Conversion, Outreach and Proselytising

by Maskil on July 15, 2009

Sociological Conversion

Both in Israel and the Diaspora (and within different contexts and for entirely different reasons) a phenomenon known as “sociological conversion” is taking place. With religion as a whole seemingly in decline in the West (and Judaism being no exception), non-Jews are choosing (sometimes by default) to integrate into Israeli society or the Jewish community, but without adopting Judaism as a faith. In some cases the “Jewish community” could consist of a single family.

(The process of sociological conversion also probably has a lot more in common with how people “converted” to Judaism in Biblical times than the practice followed by most streams of Judaism today.)

Thinking about this phenomenon, I have to wonder whether we wouldn’t have greater success with our outreach efforts if we separated them into two distinct (albeit overlapping) streams; sociological and religious:

Sociological Outreach

This initiative would focus on welcoming and integrating those in inter-faith relationships and inter-faith families into the Jewish community. It should also be extended to include those on the periphery of the Jewish people, e.g. lapsed or unaffiliated Jews, Patrilineal Jews and crypto-Jews. It should focus on the need being expressed, i.e. the desire to be integrated into a congregation, community or tradition, or simply to form a cohesive family, without necessarily taking on the religious aspects of Judaism.

Religious Outreach

This initiative would focus on making resources available to those interested in a closer relationship with Judaism as a religious faith. While the “target market” for the programs would be almost identical to that for sociological outreach, the approach should be subtly different. Very broadly speaking, people are not open to having religion (of any form) “shoved in their faces”. Religious outreach must therefore wait for an invitation to open the dialogue.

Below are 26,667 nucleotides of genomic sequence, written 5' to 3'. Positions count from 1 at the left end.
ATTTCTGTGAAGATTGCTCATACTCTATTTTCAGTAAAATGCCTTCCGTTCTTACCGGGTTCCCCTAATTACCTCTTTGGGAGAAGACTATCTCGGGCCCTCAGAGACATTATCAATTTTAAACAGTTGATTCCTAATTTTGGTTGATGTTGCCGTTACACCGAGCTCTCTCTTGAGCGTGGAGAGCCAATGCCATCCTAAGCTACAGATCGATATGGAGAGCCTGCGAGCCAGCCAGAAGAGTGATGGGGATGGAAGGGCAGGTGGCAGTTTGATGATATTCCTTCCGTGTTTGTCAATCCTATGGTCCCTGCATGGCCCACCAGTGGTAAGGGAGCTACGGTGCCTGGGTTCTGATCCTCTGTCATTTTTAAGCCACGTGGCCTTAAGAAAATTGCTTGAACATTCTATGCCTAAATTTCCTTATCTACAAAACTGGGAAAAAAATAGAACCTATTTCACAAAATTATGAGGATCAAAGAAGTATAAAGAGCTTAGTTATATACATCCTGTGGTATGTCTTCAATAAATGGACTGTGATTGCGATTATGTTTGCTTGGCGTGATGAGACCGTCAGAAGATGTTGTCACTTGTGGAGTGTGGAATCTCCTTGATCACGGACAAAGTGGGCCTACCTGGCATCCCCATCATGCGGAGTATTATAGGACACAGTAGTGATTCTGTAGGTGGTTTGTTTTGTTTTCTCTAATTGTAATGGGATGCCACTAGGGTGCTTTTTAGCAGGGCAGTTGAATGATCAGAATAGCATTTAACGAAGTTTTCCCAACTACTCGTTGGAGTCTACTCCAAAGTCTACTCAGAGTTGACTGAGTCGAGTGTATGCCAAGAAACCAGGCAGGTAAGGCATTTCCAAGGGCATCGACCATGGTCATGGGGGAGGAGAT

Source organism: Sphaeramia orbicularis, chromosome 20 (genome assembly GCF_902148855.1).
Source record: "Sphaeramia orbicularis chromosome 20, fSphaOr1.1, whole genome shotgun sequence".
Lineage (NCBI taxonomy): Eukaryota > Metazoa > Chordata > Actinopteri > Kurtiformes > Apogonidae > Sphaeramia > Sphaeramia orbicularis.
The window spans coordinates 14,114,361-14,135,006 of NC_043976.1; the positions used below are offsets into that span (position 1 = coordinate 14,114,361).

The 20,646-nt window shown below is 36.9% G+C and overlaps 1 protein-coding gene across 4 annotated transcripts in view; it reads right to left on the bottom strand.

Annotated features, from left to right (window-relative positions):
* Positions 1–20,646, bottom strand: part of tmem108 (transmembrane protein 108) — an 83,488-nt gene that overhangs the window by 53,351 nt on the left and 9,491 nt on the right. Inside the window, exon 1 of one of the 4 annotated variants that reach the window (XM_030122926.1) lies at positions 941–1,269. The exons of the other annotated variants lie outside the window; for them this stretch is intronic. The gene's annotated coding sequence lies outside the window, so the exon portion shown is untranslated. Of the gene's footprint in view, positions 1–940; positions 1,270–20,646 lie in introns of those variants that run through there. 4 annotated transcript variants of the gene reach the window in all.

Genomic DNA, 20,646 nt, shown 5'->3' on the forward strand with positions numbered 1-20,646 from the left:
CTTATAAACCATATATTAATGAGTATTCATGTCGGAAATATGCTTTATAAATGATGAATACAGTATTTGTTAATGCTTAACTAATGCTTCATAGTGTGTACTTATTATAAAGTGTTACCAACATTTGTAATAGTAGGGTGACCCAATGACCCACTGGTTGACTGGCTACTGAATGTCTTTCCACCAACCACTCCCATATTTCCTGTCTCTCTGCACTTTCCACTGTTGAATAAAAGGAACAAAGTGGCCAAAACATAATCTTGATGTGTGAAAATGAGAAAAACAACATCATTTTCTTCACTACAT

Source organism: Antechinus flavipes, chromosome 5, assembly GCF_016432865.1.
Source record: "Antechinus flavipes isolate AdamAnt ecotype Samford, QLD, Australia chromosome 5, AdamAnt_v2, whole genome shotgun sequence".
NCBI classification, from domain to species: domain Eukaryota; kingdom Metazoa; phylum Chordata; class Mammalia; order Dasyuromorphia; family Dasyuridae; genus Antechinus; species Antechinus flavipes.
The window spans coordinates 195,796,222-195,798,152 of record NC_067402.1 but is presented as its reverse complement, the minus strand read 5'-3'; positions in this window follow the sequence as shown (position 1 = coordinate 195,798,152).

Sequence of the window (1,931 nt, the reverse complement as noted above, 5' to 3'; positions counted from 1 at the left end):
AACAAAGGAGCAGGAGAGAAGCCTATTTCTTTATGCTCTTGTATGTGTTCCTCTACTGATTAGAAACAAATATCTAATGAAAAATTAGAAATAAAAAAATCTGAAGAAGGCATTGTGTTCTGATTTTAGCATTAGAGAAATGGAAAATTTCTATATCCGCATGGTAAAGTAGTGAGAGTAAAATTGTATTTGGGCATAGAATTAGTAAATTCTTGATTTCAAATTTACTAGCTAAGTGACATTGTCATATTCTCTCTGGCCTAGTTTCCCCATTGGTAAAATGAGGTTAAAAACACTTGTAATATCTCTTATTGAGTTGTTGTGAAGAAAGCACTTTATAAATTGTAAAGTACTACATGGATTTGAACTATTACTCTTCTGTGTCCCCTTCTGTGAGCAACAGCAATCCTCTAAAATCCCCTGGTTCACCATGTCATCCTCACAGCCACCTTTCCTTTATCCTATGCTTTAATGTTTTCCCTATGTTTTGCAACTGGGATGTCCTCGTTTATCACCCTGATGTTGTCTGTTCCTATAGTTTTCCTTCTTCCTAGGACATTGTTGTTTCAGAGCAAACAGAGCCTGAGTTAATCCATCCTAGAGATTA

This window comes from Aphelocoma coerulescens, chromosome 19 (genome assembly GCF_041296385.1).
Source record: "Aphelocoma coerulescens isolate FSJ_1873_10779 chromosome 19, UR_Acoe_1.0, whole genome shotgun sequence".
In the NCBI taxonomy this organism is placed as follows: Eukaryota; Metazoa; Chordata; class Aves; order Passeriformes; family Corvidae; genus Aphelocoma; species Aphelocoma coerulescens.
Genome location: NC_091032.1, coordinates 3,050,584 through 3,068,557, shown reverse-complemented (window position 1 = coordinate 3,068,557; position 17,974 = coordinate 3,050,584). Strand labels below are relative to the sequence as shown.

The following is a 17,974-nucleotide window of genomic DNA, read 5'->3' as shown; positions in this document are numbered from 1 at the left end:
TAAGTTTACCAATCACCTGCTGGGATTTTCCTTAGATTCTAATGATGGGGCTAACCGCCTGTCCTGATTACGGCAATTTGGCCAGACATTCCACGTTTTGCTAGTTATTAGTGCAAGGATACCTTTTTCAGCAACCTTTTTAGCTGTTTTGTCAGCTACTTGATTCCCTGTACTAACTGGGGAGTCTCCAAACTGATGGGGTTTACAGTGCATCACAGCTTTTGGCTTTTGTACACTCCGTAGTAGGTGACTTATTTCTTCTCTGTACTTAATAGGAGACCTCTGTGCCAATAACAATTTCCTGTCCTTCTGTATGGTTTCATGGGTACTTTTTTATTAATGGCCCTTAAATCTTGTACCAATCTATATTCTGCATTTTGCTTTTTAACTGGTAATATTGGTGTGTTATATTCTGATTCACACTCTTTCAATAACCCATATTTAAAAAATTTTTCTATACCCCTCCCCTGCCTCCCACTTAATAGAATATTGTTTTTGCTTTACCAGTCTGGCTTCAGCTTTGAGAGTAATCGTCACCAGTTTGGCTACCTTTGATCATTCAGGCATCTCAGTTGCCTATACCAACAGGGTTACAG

Also included in the target market for religious outreach are those non-Jews with an interest in Judaism (but little or no sociological connection to Jewish society).

Proselytising

The boundary between religious outreach and out-and-out proselytising is a little indistinct. Simply put, the former focuses more on its “captive market” and waits for an invitation, while the latter goes out and knocks on doors (so to speak).

Gaining entirely new recruits for Judaism is a praiseworthy endeavour; something we do too little of. (In fact, almost nothing at all.)

Why don’t we put a greater emphasis on proselytising? Apart from historical reasons (the nasty Gentiles never allowed us to) and cultural reasons (Jews don’t proselytise because we don’t), most of us still tend to see our Judaism in the light of who we are (identity) and what we do (ritual and custom), rather than what we believe in (theology).

Those at the ultra-Orthodox end of the spectrum seem to regard non-Jews as not even worthy of being actively proselytised. For the most part, however, it’s easier for us to play the part we know best – that of being the “smallest of all the nations” – than to put our message out there, whether religious and political.

Or perhaps we have an inferiority complex about whether Judaism as a faith has anything to say to anyone who wasn’t born into it?

(This blog post originally began life as a comment on the InterfaithFamily.com website. I have expanded on it somewhat.)

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